Insect identifier

Bee or wasp

  • Adult winged
  • Two pairs of wings often hooked together; membranous (transparent)
  • Narrow waist (start to abdomen)
A Blue-banded bee, Amegilla sp. These bees are solitary, meaning each female constructs her own nest, a burrow in the soil. However, they are often communal, with many females digging burrows in the same area. Scolia soror
Blue-banded Bee (Amegilla sp) Flower wasp (Scolia soror)

Ant

  • Adult wingless (usually)
  • Narrow waist; long bent antennae
  • Live in complex nests
Giant Bulldog Ant (Myrmecia brevinoda) Green-head Ant (Rhytidoponera metallica)

Fly or mosquito

One pair of forewings; hind wings reduced to knobs; membranous (transparent)

Longlegged flies Dengue mosquito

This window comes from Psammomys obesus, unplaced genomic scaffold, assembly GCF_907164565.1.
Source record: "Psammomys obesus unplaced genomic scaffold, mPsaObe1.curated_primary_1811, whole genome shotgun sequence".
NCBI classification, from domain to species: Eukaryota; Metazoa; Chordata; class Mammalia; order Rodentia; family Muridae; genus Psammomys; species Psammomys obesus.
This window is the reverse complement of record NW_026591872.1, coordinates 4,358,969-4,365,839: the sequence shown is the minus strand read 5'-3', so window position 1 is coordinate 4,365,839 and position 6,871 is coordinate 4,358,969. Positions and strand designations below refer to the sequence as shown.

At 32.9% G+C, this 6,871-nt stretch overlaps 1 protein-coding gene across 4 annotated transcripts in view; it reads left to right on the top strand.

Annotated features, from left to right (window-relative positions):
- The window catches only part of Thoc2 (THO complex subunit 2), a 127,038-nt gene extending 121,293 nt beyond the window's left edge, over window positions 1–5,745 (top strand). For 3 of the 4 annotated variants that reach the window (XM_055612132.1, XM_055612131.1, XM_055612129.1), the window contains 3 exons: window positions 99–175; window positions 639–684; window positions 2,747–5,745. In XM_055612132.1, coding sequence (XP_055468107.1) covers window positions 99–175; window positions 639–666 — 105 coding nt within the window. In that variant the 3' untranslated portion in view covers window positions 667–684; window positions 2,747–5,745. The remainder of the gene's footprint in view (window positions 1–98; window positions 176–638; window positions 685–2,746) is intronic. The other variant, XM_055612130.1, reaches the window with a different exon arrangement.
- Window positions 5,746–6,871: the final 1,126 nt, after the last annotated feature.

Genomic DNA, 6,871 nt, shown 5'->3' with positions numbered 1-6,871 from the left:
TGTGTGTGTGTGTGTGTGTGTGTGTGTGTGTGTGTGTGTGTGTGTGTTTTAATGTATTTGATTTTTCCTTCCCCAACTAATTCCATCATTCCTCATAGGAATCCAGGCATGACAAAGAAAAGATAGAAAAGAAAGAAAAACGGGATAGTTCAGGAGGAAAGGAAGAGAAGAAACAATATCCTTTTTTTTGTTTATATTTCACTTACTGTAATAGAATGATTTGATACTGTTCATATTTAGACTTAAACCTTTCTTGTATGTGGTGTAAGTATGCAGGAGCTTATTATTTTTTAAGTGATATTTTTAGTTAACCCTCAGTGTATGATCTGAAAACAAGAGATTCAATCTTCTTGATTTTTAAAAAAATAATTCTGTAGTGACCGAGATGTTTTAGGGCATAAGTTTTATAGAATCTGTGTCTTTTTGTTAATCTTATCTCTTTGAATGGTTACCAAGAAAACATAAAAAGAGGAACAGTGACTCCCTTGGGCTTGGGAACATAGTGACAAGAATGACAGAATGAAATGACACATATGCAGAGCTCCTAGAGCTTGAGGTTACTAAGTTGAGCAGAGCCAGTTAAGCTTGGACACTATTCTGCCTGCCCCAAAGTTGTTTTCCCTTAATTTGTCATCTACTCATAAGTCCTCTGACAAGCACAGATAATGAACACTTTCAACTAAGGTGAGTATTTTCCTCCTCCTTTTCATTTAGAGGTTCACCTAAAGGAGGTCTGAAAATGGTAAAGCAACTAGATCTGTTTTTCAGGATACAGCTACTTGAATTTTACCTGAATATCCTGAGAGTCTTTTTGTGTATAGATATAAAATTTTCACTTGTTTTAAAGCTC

Longlegged flies (Austrosciapus connexus) Dengue mosquito (Aedes aegypti)

Butterfly or moth

  • Two pairs of wings; covered in scales
  • Coiled mouthparts
Wanderer Bag-shelter Moth
Wanderer (Danaus plexippus) Bag-shelter Moth (Ochrogaster lunifer)

Cockroach

  • Flat body top to bottom
  • Two pairs of wings (adults may have no wings)
  • Forewings partly hardened; hind wings not
Barred Cockroach American Cockroach
Barred Cockroach (Cosmozosteria sp.) American Cockroach (Periplaneta americana)

Beetle

  • Forewings form hard cover over hind wings
  • Two pairs of wings
Jewel beetle Rhinoceros beetle
Jewel beetle (Thermognatha carpentaria) Rhinoceros beetle (Xylotrupes gideon)

Bug

  • Two pairs of wings
  • Forewings partly hardened
  • Tube mouthparts (for sucking)
Assassin Bug Mallotus Harlequin Bug
Assassin Bug (Mallotus Gminatus wallengreni) Harlequin Bug (Cantao parentum)

Grasshopper or cricket

  • Two pairs of wings
  • Forewings partly hardened
  • Enlarged hind legs for jumping
Hedge Grasshopper King Cricket
Hedge Grasshopper (Valanga irregularis) King Cricket (Penalva sp.)

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